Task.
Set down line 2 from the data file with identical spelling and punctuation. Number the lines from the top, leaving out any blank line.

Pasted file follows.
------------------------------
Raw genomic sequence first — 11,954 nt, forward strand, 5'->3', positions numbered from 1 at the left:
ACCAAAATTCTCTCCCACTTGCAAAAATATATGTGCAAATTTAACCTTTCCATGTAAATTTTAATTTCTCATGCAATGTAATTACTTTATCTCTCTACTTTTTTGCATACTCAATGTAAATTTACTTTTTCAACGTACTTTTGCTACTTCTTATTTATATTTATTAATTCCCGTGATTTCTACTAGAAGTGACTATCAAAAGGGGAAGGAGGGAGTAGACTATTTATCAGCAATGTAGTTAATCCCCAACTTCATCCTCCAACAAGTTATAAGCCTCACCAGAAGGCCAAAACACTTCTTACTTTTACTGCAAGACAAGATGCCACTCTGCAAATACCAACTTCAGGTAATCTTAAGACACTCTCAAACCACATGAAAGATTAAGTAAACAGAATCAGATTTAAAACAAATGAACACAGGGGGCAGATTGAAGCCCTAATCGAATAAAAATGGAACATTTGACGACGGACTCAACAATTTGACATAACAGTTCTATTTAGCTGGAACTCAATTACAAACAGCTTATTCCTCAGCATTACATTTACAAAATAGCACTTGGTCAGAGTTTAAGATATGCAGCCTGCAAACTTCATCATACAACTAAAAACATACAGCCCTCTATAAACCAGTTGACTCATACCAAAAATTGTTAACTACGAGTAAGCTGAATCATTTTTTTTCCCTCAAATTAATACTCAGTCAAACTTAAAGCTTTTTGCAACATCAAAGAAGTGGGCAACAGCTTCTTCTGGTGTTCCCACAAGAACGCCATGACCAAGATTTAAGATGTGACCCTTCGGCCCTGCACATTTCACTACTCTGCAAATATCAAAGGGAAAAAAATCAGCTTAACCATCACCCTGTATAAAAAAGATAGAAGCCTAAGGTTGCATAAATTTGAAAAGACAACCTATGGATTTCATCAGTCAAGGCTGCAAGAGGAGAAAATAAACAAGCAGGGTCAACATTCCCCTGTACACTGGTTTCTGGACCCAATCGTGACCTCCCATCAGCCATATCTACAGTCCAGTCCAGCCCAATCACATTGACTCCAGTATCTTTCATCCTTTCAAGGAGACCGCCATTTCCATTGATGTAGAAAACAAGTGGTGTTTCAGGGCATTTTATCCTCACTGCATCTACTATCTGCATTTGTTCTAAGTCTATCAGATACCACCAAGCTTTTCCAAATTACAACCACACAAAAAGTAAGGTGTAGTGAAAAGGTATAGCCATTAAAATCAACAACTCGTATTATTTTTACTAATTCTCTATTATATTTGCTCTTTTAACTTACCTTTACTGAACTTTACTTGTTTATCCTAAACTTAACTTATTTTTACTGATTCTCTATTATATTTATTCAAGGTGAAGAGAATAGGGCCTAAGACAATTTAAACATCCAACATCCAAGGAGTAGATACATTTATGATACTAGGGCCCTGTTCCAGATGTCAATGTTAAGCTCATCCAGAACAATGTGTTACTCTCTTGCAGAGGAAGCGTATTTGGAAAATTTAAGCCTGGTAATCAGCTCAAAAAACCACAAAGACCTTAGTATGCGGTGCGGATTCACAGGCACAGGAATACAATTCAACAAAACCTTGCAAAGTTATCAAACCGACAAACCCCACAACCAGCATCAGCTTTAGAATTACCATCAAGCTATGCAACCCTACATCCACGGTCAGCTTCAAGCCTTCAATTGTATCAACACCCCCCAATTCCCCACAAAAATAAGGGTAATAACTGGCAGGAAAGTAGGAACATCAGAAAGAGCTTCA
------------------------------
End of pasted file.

ACCAAAATTCTCTCCCACTTGCAAAAATATATGTGCAAATTTAACCTTTCCATGTAAATTTTAATTTCTCATGCAATGTAATTACTTTATCTCTCTACTTTTTTGCATACTCAATGTAAATTTACTTTTTCAACGTACTTTTGCTACTTCTTATTTATATTTATTAATTCCCGTGATTTCTACTAGAAGTGACTATCAAAAGGGGAAGGAGGGAGTAGACTATTTATCAGCAATGTAGTTAATCCCCAACTTCATCCTCCAACAAGTTATAAGCCTCACCAGAAGGCCAAAACACTTCTTACTTTTACTGCAAGACAAGATGCCACTCTGCAAATACCAACTTCAGGTAATCTTAAGACACTCTCAAACCACATGAAAGATTAAGTAAACAGAATCAGATTTAAAACAAATGAACACAGGGGGCAGATTGAAGCCCTAATCGAATAAAAATGGAACATTTGACGACGGACTCAACAATTTGACATAACAGTTCTATTTAGCTGGAACTCAATTACAAACAGCTTATTCCTCAGCATTACATTTACAAAATAGCACTTGGTCAGAGTTTAAGATATGCAGCCTGCAAACTTCATCATACAACTAAAAACATACAGCCCTCTATAAACCAGTTGACTCATACCAAAAATTGTTAACTACGAGTAAGCTGAATCATTTTTTTTCCCTCAAATTAATACTCAGTCAAACTTAAAGCTTTTTGCAACATCAAAGAAGTGGGCAACAGCTTCTTCTGGTGTTCCCACAAGAACGCCATGACCAAGATTTAAGATGTGACCCTTCGGCCCTGCACATTTCACTACTCTGCAAATATCAAAGGGAAAAAAATCAGCTTAACCATCACCCTGTATAAAAAAGATAGAAGCCTAAGGTTGCATAAATTTGAAAAGACAACCTATGGATTTCATCAGTCAAGGCTGCAAGAGGAGAAAATAAACAAGCAGGGTCAACATTCCCCTGTACACTGGTTTCTGGACCCAATCGTGACCTCCCATCAGCCATATCTACAGTCCAGTCCAGCCCAATCACATTGACTCCAGTATCTTTCATCCTTTCAAGGAGACCGCCATTTCCATTGATGTAGAAAACAAGTGGTGTTTCAGGGCATTTTATCCTCACTGCATCTACTATCTGCATTTGTTCTAAGTCTATCAGATACCACCAAGCTTTTCCAAATTACAACCACACAAAAAGTAAGGTGTAGTGAAAAGGTATAGCCATTAAAATCAACAACTCGTATTATTTTTACTAATTCTCTATTATATTTGCTCTTTTAACTTACCTTTACTGAACTTTACTTGTTTATCCTAAACTTAACTTATTTTTACTGATTCTCTATTATATTTATTCAAGGTGAAGAGAATAGGGCCTAAGACAATTTAAACATCCAACATCCAAGGAGTAGATACATTTATGATACTAGGGCCCTGTTCCAGATGTCAATGTTAAGCTCATCCAGAACAATGTGTTACTCTCTTGCAGAGGAAGCGTATTTGGAAAATTTAAGCCTGGTAATCAGCTCAAAAAACCACAAAGACCTTAGTATGCGGTGCGGATTCACAGGCACAGGAATACAATTCAACAAAACCTTGCAAAGTTATCAAACCGACAAACCCCACAACCAGCATCAGCTTTAGAATTACCATCAAGCTATGCAACCCTACATCCACGGTCAGCTTCAAGCCTTCAATTGTATCAACACCCCCCAATTCCCCACAAAAATAAGGGTAATAACTGGCAGGAAAGTAGGAACATCAGAAAGAGCTTCA